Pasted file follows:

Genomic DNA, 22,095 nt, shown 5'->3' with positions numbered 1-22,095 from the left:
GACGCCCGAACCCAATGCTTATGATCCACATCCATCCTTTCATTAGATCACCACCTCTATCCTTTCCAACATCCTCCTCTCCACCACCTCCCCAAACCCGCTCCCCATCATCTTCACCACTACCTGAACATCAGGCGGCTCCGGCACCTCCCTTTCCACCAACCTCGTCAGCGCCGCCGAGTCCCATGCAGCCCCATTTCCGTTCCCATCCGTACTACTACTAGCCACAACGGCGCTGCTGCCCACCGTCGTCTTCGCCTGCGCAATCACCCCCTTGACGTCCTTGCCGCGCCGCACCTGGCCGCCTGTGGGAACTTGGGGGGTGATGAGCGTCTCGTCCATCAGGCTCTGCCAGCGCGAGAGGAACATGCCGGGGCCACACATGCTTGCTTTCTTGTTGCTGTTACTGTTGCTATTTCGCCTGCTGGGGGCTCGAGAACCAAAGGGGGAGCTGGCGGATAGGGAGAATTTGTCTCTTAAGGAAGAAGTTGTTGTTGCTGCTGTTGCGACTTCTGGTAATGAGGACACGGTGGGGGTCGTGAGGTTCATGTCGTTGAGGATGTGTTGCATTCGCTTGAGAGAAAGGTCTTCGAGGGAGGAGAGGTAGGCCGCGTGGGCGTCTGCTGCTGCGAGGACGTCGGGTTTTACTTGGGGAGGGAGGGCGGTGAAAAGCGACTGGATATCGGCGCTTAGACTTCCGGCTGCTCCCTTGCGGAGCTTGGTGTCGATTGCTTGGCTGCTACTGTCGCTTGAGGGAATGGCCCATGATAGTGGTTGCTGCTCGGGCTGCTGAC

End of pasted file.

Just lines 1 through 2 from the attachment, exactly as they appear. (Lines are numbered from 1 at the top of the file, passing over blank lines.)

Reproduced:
Genomic DNA, 22,095 nt, shown 5'->3' with positions numbered 1-22,095 from the left:
GACGCCCGAACCCAATGCTTATGATCCACATCCATCCTTTCATTAGATCACCACCTCTATCCTTTCCAACATCCTCCTCTCCACCACCTCCCCAAACCCGCTCCCCATCATCTTCACCACTACCTGAACATCAGGCGGCTCCGGCACCTCCCTTTCCACCAACCTCGTCAGCGCCGCCGAGTCCCATGCAGCCCCATTTCCGTTCCCATCCGTACTACTACTAGCCACAACGGCGCTGCTGCCCACCGTCGTCTTCGCCTGCGCAATCACCCCCTTGACGTCCTTGCCGCGCCGCACCTGGCCGCCTGTGGGAACTTGGGGGGTGATGAGCGTCTCGTCCATCAGGCTCTGCCAGCGCGAGAGGAACATGCCGGGGCCACACATGCTTGCTTTCTTGTTGCTGTTACTGTTGCTATTTCGCCTGCTGGGGGCTCGAGAACCAAAGGGGGAGCTGGCGGATAGGGAGAATTTGTCTCTTAAGGAAGAAGTTGTTGTTGCTGCTGTTGCGACTTCTGGTAATGAGGACACGGTGGGGGTCGTGAGGTTCATGTCGTTGAGGATGTGTTGCATTCGCTTGAGAGAAAGGTCTTCGAGGGAGGAGAGGTAGGCCGCGTGGGCGTCTGCTGCTGCGAGGACGTCGGGTTTTACTTGGGGAGGGAGGGCGGTGAAAAGCGACTGGATATCGGCGCTTAGACTTCCGGCTGCTCCCTTGCGGAGCTTGGTGTCGATTGCTTGGCTGCTACTGTCGCTTGAGGGAATGGCCCATGATAGTGGTTGCTGCTCGGGCTGCTGAC